- Mandatory reporting burden to be eased
- Male neurosurgeons highest ATO earners, GPs in top 50
- Australia’s flesh-eating bug outbreak needs an urgent response
- Do we need a new definition for Alzheimer’s disease?
- Super flu vaccines now available in Australia
- Can coffee trigger arrhythmia?
- Cancer among young on rise in Australia
- Six tips for coping with patient death
This Australian Institute of Health and Welfare Corporate Plan 2017–18 to 2020–21 highlights the achievements planned to occur during the 2017–18 year that will help to provide Australians with quality, nationally-consistent health and welfare information. It describes our purposes, practices and capabilities and sets out the ways that Australians can assess our performance.
This report provides an overview of national-level, state and territory findings, as well as comparisons across public housing, state owned and managed Indigenous housing and community housing tenants. The report shows that the majority of tenants are satisfied with the services provided by their housing organisation, with community housing tenants the most satisfied. Tenants report a range of benefits from living in social housing and the majority live in dwellings of an acceptable standard.
This report publishes data on 60,600 courses of radiotherapy that were delivered in Australia in 2015–16. For non-emergency treatment, 50% of patients started treatment within 9 days, and 90% within 27 days. For those who needed emergency treatment, 91% began treatment within the emergency timeframe. Data were submitted from 44 public-sector sites and 33 private-sector sites, covering effectively 100% of courses delivered in Australia.
This fact sheet summarises information about young people in unsentenced detention in 2015–16. Young people may be in unsentenced detention when they have been charged with an offence, and are awaiting the outcome of their court matter, or when they have been found or pleaded guilty, and are awaiting sentencing. On an average day in 2015–16, more than half of all young people in detention were unsentenced, and the vast majority (90%) had been in unsentenced detention at some time during…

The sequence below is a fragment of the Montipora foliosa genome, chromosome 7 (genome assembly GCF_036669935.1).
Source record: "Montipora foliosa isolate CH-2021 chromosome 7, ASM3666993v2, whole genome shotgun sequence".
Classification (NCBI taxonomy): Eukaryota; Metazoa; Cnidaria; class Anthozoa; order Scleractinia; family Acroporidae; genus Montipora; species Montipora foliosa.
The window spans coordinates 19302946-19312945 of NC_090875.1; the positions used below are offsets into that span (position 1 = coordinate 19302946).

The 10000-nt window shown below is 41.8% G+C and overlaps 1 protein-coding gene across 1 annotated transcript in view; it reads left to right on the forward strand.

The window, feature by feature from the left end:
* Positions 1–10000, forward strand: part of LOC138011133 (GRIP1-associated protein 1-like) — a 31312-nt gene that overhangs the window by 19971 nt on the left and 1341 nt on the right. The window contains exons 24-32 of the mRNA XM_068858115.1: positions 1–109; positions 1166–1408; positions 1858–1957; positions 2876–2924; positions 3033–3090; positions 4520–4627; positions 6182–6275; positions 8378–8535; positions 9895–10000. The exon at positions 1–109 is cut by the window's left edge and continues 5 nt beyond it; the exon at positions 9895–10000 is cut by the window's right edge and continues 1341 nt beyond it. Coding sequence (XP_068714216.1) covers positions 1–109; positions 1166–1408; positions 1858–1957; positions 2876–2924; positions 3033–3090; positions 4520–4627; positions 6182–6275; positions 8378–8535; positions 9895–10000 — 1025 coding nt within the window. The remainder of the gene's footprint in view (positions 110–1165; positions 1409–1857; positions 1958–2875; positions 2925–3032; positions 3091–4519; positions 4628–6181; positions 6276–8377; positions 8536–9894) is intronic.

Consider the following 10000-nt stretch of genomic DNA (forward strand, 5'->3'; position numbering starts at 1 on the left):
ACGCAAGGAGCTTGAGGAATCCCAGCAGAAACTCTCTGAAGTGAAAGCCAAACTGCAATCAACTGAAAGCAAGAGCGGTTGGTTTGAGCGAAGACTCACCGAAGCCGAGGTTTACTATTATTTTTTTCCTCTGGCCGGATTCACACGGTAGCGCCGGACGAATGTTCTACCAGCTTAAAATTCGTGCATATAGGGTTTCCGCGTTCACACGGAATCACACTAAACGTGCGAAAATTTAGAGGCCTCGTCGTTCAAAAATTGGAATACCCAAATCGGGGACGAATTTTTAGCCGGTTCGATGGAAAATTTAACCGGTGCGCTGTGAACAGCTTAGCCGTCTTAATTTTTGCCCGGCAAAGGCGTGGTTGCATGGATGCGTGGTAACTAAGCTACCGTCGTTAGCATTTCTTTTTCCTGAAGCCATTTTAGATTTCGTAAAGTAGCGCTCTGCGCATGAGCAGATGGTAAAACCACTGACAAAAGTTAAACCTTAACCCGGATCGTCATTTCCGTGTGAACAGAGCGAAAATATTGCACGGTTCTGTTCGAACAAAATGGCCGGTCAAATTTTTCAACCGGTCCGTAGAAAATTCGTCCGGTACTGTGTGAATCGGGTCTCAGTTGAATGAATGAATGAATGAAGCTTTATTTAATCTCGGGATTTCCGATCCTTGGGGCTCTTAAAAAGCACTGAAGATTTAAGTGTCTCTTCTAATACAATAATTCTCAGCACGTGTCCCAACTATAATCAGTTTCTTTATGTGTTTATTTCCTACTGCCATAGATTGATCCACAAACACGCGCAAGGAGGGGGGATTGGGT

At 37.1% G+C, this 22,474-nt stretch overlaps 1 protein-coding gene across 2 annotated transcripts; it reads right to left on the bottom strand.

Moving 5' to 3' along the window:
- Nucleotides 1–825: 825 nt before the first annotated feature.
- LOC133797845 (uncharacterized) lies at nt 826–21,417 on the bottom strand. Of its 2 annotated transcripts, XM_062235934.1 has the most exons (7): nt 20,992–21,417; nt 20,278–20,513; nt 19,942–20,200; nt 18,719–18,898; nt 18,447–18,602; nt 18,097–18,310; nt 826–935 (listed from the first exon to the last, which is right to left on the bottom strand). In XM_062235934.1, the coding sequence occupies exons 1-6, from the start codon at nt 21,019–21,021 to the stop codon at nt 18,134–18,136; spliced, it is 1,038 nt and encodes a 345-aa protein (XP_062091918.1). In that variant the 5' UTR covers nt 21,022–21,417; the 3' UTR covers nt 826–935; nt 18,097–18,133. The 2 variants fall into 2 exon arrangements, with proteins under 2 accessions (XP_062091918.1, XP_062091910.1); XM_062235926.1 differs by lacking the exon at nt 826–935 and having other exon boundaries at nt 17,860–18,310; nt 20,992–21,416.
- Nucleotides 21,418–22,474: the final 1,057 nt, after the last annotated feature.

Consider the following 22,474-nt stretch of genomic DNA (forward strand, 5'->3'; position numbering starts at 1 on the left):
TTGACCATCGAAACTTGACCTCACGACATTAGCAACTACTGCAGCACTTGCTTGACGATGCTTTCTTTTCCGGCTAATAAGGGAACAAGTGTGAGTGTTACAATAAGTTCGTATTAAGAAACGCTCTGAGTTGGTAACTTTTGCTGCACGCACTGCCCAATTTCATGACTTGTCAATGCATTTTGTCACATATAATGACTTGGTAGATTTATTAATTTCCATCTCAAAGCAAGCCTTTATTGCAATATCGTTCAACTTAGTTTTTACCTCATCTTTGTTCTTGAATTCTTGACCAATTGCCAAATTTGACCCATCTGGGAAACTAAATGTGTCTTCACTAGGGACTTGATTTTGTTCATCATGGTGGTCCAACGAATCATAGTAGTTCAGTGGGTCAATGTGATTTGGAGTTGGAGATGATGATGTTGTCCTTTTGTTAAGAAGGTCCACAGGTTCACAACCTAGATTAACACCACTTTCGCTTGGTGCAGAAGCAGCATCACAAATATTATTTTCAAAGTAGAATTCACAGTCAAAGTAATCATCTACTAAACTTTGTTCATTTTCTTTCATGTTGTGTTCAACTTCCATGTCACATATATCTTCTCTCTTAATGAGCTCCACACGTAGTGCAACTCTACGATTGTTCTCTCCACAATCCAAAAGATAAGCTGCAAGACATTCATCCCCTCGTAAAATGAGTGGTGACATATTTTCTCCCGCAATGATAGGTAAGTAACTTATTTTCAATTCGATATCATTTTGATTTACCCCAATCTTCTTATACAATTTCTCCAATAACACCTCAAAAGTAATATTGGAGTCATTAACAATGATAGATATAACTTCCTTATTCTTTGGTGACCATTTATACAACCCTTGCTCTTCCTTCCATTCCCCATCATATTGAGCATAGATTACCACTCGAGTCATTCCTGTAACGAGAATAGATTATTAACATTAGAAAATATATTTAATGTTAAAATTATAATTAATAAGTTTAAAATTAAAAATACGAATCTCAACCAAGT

This fact sheet provides summary information about young people in sentenced detention in 2015–16. On an average day in 2015–16, less than half (44%) of all young people in detention were sentenced, and almost one-third (30%) had been in sentenced detention at some time during the year.
This fact sheet provides information about the numbers of young people under youth justice supervision who entered and/or were released from detention in 2015–16. In 2015–16, more than 7,800 young people entered detention, and almost 7,900 were released from detention.
This fact sheet provides information about the remoteness area and socioeconomic status of young people under supervision during 2015–16, based on their last known address. Young people from Remote areas were 6 times as likely to be under supervision as those from Major cities, while those from Very remote areas were 10 times as likely. Young people from the lowest socioeconomic areas were about 6 times as likely to be under supervision as those from the highest socioeconomic areas.
This fact sheet provides information about the first time young people who were supervised during 2015–16 entered youth justice supervision. In 2015–16, more than one-third were new to supervision in that year, and the other two-thirds had been supervised in a previous year. Almost three-quarters had first entered supervision when they were aged 14–17.
This fact sheet summarises the supervision histories (all available information on prior youth justice supervision) of young people who were under youth justice supervision during 2015–16. About 9 in 10 had been under community-based supervision either during 2015–16 or in a previous year, and about 6 in 10 had spent time in detention.
This fact sheet summarises some of the similarities and differences between young people and adults in the justice systems in Australia. In 2015–16, the most common principal offence among young people was theft, while among adults it was illicit drug offences.